2012 Certificate: 15


Found footage chiller telling the diabolical story of a woman desperately trying to find out what happened to her mother, who allegedly killed two priests and a nun twenty years earlier... while undergoing her own demonic banishment. On her way to unearthing the truth, she is plunged a series of unauthorised exorcisms. The Last Exorcism and Paranormal Activity leave The Devil Inside with big supernatural shoes to fill... but then we all have our cross to bear.


  • William Brent Bell


  • Fernande Andrade

  • Suzan Crowley

  • Simon Quarterman

  • Evan Helmuth


Review will appear here later.

From Blair Witch to Paranormal Activity, the 'found-footage" device has proved a surefire winner within the horror genre, generating genuine frights and engagingly realistic drama.

However, you may wish the footage had been left undiscovered in this misfiring story of the demonic possession of a triple murderer incarcerated in a Catholic-run psychiatric hospital.

Bewildered Isabella Rossi (Andrade) seeks to discover why her mother Maria murdered two priests and a nun in 1989, before being imprisoned in a Vatican mental institution in Rome 20 years later.

Through her search alongside documentary filmmaker Michael (Grama), and accompanied by two rogue Vatican exorcists-in-training, she gradually learns that Maria is possessed by an unknown demonic force, and must work with the exorcists to rid mum of the supernatural curse.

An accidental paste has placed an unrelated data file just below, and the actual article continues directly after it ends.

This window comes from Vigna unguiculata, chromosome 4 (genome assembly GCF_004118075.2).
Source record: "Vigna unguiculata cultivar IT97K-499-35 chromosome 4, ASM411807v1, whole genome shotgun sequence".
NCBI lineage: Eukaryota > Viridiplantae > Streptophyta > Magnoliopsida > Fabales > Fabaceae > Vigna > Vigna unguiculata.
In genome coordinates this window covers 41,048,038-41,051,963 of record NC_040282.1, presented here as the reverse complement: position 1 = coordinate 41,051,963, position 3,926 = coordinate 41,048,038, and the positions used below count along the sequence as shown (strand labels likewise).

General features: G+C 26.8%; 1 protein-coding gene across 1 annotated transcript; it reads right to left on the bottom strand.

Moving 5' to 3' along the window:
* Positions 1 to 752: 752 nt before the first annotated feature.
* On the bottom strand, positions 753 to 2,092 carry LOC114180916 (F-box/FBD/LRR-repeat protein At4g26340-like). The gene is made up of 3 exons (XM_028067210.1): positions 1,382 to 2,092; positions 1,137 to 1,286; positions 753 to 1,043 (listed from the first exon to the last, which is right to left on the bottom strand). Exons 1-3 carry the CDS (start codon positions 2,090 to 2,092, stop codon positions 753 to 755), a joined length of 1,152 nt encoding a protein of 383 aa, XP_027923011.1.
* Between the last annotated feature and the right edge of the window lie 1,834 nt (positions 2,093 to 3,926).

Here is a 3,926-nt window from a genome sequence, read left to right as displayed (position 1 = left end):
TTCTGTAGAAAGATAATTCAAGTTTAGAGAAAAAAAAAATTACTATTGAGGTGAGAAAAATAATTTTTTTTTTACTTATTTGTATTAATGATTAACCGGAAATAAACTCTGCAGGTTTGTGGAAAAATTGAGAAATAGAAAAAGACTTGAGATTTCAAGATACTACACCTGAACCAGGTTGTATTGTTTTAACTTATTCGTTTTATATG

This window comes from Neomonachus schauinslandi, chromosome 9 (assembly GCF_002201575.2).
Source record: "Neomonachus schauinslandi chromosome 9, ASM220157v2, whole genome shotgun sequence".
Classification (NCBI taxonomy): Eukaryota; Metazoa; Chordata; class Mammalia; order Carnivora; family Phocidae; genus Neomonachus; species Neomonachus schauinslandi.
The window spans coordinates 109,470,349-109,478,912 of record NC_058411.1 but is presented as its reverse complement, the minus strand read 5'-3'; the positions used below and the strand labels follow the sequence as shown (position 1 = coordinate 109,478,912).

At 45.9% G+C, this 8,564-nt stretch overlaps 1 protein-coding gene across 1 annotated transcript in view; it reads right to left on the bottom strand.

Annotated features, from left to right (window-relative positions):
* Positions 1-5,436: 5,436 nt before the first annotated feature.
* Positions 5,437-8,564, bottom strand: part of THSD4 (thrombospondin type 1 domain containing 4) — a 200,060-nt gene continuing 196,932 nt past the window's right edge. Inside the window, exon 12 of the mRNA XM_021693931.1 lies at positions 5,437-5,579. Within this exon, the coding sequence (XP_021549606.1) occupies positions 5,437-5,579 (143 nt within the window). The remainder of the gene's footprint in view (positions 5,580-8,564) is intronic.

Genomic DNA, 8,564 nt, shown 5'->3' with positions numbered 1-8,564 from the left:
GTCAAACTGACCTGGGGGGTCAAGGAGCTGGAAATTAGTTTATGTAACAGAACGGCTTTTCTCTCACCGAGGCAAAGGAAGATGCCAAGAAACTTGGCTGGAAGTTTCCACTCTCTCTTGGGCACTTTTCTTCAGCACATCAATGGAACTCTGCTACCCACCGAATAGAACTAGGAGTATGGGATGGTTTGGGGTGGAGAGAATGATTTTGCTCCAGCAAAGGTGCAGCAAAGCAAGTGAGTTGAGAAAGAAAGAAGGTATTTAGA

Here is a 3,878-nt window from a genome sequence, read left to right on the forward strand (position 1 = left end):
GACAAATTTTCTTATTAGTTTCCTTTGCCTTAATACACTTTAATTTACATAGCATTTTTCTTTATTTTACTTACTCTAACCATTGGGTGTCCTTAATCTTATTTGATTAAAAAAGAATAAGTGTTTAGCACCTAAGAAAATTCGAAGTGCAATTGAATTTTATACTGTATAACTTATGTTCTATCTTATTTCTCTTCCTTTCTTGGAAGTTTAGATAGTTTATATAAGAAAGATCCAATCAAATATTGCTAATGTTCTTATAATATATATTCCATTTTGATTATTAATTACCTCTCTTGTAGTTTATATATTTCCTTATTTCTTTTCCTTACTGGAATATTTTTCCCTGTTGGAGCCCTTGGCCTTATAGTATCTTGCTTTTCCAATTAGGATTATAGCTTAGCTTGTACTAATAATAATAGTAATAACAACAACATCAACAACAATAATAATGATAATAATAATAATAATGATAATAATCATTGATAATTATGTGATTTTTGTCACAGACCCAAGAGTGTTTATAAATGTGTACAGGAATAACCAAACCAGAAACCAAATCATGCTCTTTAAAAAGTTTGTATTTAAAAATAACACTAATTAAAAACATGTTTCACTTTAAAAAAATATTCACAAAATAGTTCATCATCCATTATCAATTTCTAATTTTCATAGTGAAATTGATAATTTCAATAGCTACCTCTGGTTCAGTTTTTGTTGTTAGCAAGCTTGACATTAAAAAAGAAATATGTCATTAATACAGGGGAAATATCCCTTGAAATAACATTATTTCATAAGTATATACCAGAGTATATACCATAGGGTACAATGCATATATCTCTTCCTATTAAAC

To be fair, the 'multiple demonic possession' concept is not without interest and the use of scientific medical equipment to measure and question the boundaries between mental illness and true possession intrigues.

However, the slapdash execution by directors and writers William Brent Bell and Matthew Peterman let down the cod-documentary conceit with the narrative suffering miserably from a basic lack of originality or logic.

It is never fully explained how the US legal system would automatically allow for the transfer of a suspected mental patient to a hospital in Rome, or why the two exorcists-in-training know they could be arrested for their crimes by the Vatican and yet continue to film their activities.

Andrade sleeptalks her lines although Brit Simon Quarterman fares slightly better as a wannabe devil-cast-outer.

Ultimately, the film's choppy editing style robs the narrative's key scenes of any intended suspense leaving a half-cocked effort that is unscary, unoriginal, and ultimately unsatisfying.